Israel has failed to bring economic boon to all parts of nation, Gantz says

Hospitals, schools and transportation system are a ‘resounding failure,’ head of Blue and White opposition party declares at economic forum in Jerusalem

Shoshanna Solomon was The Times of Israel's Startups and Business reporter

Benny Gantz at the Eli Hurvitz Conference on Economy and Society organized by the Israel Democracy Institute, December 17, 2019 (Michal Fattal)
Benny Gantz at the Eli Hurvitz Conference on Economy and Society organized by the Israel Democracy Institute, December 17, 2019 (Michal Fattal)

Israel’s economy is strong, but social inequality threatens to weaken the nation, Benny Gantz, the leader of the Blue and White opposition party, said on Tuesday.

Speaking at the Eli Hurvitz Conference on Economy and Society, held by the Israel Democracy Institute in Jerusalem, Gantz said the fruits of the economic prosperity Israel has recently witnessed have not trickled down to the whole population, leaving many in the geographic periphery, and the Arab and ultra-Orthodox communities, sidelined.

Israel “has failed in the past decade, and even more so in the past few years, in bringing this success to citizens for the long term,” he said.

Gantz said that while the successful lowering of airfares provides some fleeting pleasure, hospitals, schools and transportation are a “resounding failure.” He promised to fix these pressing issues if elected prime minister in March, the third time within a year Israel is holding an election.

His aim, he said, is to reduce the widening social gaps through investments in each of these areas, which “will be the basis for growth going forward.”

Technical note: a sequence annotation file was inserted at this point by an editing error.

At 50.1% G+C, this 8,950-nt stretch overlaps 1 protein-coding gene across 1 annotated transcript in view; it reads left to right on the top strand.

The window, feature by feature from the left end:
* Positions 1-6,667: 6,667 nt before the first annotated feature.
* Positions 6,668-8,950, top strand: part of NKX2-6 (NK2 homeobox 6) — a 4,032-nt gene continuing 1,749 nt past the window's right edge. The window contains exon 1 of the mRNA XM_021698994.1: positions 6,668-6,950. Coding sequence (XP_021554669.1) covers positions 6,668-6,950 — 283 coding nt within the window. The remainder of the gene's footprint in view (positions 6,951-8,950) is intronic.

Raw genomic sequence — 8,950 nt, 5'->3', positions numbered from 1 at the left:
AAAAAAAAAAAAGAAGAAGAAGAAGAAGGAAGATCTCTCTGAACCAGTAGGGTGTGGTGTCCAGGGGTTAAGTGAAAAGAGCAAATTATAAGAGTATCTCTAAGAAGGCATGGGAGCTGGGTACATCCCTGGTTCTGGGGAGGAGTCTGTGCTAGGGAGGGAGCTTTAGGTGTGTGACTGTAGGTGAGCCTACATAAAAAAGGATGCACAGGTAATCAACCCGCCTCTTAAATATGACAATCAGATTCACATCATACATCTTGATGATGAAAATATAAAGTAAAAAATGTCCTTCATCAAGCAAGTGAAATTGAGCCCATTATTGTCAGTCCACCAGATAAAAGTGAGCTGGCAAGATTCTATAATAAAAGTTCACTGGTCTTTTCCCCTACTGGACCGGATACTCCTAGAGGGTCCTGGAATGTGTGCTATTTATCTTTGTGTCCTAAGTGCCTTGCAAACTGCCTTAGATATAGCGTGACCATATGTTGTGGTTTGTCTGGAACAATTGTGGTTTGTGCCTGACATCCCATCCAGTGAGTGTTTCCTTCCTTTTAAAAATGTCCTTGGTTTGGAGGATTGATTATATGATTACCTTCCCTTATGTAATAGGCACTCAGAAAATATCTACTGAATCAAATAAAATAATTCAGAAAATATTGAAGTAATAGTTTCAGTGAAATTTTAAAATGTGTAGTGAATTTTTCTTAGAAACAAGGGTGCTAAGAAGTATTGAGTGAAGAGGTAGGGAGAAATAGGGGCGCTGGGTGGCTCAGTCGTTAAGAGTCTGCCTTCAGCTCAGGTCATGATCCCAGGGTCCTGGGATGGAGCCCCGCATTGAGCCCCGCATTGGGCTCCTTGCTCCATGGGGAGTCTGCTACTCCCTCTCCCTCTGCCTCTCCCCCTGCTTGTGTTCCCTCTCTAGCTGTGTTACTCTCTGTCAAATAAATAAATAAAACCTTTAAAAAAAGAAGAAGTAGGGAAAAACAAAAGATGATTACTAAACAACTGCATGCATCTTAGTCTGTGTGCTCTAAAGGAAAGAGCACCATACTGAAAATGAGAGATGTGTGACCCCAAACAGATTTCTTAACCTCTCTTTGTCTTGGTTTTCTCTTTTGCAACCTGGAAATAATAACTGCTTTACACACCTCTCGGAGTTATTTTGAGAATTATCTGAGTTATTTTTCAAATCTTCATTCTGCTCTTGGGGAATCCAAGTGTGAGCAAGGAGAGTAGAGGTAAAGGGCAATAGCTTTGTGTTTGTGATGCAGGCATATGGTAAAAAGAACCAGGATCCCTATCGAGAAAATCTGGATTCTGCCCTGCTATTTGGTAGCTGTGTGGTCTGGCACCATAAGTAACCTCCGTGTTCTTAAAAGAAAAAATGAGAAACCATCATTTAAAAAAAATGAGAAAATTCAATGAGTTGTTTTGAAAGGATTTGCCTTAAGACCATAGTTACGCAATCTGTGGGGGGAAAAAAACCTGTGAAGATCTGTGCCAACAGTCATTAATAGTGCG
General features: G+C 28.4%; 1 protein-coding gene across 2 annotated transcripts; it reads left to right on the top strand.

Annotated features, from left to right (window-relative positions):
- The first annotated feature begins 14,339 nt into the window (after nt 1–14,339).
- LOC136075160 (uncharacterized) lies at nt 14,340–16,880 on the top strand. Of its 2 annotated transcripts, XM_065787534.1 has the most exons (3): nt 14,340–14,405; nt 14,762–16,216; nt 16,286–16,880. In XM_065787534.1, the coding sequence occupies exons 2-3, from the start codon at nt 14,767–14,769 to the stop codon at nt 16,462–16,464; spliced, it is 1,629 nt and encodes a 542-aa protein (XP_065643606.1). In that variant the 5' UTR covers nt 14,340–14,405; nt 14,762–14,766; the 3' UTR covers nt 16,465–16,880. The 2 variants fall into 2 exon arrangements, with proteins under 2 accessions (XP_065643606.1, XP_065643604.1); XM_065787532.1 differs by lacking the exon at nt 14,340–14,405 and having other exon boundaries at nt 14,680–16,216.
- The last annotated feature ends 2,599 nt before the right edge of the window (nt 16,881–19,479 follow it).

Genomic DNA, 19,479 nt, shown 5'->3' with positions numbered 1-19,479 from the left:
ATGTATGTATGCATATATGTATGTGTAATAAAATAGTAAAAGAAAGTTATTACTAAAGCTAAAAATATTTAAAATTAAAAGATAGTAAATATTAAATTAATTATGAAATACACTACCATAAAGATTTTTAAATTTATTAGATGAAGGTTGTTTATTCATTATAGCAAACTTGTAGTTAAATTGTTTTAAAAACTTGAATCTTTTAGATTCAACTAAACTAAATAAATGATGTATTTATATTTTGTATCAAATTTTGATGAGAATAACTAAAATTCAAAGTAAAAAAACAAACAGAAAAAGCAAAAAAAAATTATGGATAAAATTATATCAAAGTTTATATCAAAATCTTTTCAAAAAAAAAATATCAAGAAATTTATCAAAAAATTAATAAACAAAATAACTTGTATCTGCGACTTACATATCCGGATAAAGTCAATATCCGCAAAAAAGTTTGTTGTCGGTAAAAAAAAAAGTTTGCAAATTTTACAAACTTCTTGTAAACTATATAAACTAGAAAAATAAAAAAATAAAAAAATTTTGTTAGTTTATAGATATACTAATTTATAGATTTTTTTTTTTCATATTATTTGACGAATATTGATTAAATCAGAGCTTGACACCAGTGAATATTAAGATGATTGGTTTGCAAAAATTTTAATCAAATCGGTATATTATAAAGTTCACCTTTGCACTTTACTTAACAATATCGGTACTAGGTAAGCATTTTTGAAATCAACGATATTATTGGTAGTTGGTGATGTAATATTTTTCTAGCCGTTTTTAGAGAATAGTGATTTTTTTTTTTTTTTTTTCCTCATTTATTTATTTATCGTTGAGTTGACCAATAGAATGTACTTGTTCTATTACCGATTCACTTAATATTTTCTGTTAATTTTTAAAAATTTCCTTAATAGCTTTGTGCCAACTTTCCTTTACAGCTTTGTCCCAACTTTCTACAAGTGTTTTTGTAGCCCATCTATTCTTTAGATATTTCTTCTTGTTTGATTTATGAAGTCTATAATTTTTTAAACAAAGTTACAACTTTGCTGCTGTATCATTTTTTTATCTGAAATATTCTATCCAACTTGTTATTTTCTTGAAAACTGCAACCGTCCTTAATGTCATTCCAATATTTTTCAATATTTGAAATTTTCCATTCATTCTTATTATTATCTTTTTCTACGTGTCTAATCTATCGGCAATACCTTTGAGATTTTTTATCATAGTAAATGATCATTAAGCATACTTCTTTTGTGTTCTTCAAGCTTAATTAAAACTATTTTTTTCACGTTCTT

“I am disturbed by the situation of Israeli society. The trunk of the tree is stable and strong but the branches are shortening and becoming dry, and they will not survive if we don’t all work together,” he said.

“If a child in the periphery does not get an equal opportunity [as a child in the country’s economic and geographic center], the branches on which Israeli solidarity rests will crumble, and with it our security, the people’s army,” he said.

Corruption, neglect and condescension are what led Israel to a third round of elections, he said.

When a prime minister is busy with seeking immunity, “there can be no unity government that can promote important issues for citizens,” he said, referring to incumbent Prime Minister Benjamin Netanyahu. who is facing a corruption indictment. When a prime minister is busy with his own legal woes, “he cannot be busy building the people and the country.”

When there is no transparency, Gantz continued, there is corruption. And when a prime minister says that everything is fine, and nothing needs to be fixed, “there is no efficiency, no productivity and no policy.”

Gantz said that as prime minister his key priorities will be to invest in education, infrastructure, the democratic and legal establishments, and security.

All of this will cost money, he said, but in the long run it will enable the economy to flourish. “We need steps that will build the future, a long-term view. This is how a state needs to be run.”

At the conference, Bank of Israel governor Amir Yaron said that this interim period, between elections, should be used by ministries to set out plans and programs that will benefit the economy and that can be implemented as soon as a new government is formed.

Israel doesn’t have the “privilege” of delay, he said. “We must take advantage of the near term to prepare programs that can meet our needs for the coming years.”

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